Tim Lee has an interesting and slightly odd post about Bitcoin today. He notes, correctly, that despite wild fluctuations in the price of Bitcoins, the volume of transactions has been growing at an exponential rate, then comes to an odd conclusion – he’s not going to sell his Bitcoins.
Here’s why this is odd:
1) Bitcoins are useful. This is without a doubt true. But what they are useful for is sort of…odd. They’re not so much a true medium of exchange, like USD, as much as they are a medium for a medium of exchange, which is why Lee references Western Union. They’re not so much a way to get money from one place to another as they are a vehicle to get money from one place to another. This leads to the next point…
2) Despite the weirdness of forex markets (a discussion for a later post) money is not an asset. In fact, if you ask JP Koning (and you should) money isn’t even a noun. And while Bitcoin definitely has some moneyness, it doesn’t really do what money does…if you also wanted to verb “money,” then, well…money moneys, but Bitcoin doesn’t money. What the heck does that mean? Well, look – I have some dollars in my checking and savings accounts. And while most of my savings are invested, I do want to keep some dollars as dollars even though I know they are losing value at roughly 0.1899% a day (assuming 2% annual inflation). Why do I do this? Because that rate is extremely reliable (unless you care about zerohedge, which I don’t). The Bitcoin market currently has two kinds of people – speculators and transactors, who basically seem to buy Bitcoin, make and exchange, and then on the other end sell Bitcoin. Everyone else is hoping the weird auto-deflation in the program means holding their Bitcoins will make them rich.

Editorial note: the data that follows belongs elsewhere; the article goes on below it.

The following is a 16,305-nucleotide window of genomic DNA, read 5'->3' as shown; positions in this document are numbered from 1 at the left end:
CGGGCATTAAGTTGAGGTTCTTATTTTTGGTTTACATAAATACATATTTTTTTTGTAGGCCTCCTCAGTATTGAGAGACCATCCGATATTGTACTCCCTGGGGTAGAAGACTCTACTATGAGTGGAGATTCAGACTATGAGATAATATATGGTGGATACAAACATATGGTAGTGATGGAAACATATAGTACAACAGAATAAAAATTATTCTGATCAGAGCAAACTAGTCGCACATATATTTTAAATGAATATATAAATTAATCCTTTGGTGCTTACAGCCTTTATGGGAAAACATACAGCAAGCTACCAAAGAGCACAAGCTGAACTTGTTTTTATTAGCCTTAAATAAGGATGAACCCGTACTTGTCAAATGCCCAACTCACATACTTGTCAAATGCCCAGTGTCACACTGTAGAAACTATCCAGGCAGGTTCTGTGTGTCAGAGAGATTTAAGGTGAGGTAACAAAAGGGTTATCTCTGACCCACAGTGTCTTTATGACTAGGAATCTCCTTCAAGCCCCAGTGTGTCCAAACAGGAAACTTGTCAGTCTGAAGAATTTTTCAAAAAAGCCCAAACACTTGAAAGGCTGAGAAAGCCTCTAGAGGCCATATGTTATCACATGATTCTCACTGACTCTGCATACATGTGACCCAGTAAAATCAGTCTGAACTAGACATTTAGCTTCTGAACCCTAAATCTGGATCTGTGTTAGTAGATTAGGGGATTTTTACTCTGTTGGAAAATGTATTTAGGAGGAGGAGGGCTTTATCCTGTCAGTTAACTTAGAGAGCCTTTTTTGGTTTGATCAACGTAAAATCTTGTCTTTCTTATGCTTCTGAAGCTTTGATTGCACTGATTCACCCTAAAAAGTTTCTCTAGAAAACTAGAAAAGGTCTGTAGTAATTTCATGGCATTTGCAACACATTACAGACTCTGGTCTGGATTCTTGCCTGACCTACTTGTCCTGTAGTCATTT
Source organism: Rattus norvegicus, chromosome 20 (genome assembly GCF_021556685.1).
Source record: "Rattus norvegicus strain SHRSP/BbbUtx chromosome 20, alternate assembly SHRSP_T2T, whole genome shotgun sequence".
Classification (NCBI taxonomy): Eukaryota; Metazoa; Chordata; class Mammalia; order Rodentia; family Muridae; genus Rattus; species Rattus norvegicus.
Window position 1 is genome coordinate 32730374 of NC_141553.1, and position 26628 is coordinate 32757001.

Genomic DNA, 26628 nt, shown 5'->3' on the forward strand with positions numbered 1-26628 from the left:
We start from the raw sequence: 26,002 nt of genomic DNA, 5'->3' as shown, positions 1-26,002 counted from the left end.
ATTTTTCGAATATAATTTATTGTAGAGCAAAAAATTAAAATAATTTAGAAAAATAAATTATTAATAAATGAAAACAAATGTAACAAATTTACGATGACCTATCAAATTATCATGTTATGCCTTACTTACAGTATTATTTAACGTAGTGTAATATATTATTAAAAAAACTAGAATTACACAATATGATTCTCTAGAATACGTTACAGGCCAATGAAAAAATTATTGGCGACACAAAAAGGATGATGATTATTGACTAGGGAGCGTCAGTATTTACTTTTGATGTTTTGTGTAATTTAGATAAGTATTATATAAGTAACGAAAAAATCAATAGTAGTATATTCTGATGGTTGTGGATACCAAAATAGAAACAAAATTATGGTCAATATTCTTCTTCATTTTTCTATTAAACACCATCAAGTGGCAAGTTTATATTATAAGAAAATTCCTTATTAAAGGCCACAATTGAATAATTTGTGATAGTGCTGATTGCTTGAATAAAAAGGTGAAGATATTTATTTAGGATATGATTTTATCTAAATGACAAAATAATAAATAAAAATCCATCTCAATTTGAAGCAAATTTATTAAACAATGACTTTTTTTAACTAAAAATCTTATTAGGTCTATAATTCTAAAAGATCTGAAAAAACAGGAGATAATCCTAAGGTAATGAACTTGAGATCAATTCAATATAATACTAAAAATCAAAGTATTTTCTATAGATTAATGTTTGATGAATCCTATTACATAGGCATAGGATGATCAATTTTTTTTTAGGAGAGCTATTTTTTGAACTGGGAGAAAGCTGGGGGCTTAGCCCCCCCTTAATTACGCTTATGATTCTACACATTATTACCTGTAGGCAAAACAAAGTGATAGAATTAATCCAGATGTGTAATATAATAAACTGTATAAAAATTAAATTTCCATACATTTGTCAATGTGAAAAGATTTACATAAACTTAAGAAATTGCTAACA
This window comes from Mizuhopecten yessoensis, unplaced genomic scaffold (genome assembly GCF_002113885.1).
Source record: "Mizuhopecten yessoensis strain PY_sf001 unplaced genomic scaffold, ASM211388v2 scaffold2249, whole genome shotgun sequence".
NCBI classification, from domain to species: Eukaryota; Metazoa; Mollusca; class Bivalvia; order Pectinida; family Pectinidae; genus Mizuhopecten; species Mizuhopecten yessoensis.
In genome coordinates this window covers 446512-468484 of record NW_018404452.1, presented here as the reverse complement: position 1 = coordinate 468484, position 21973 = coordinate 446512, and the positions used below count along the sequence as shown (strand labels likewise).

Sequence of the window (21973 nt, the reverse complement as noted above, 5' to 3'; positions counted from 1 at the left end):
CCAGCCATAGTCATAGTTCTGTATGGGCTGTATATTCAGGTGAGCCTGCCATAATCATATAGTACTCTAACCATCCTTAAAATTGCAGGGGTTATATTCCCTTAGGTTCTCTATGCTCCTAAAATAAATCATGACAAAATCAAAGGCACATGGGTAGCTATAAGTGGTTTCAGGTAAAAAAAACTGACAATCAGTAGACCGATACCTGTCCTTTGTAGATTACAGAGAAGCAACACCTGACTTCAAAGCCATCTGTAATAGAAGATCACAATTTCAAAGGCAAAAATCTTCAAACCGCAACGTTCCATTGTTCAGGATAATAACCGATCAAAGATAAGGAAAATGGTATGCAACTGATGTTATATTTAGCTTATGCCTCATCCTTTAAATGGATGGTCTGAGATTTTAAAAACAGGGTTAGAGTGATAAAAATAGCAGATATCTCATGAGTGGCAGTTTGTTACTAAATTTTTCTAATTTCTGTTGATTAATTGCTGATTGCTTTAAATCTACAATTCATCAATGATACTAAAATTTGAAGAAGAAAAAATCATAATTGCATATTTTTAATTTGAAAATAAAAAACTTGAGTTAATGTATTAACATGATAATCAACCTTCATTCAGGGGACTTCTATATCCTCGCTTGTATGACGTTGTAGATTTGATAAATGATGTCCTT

3) I do not think it will make them rich. Bitcoin’s ecology is extremely fragile. All it takes is one government crackdown, successful crack of its code, or some other exogenous shock and it will be instantaneously valueless.
So, in conclusion, I guess…don’t buy Bitcoins!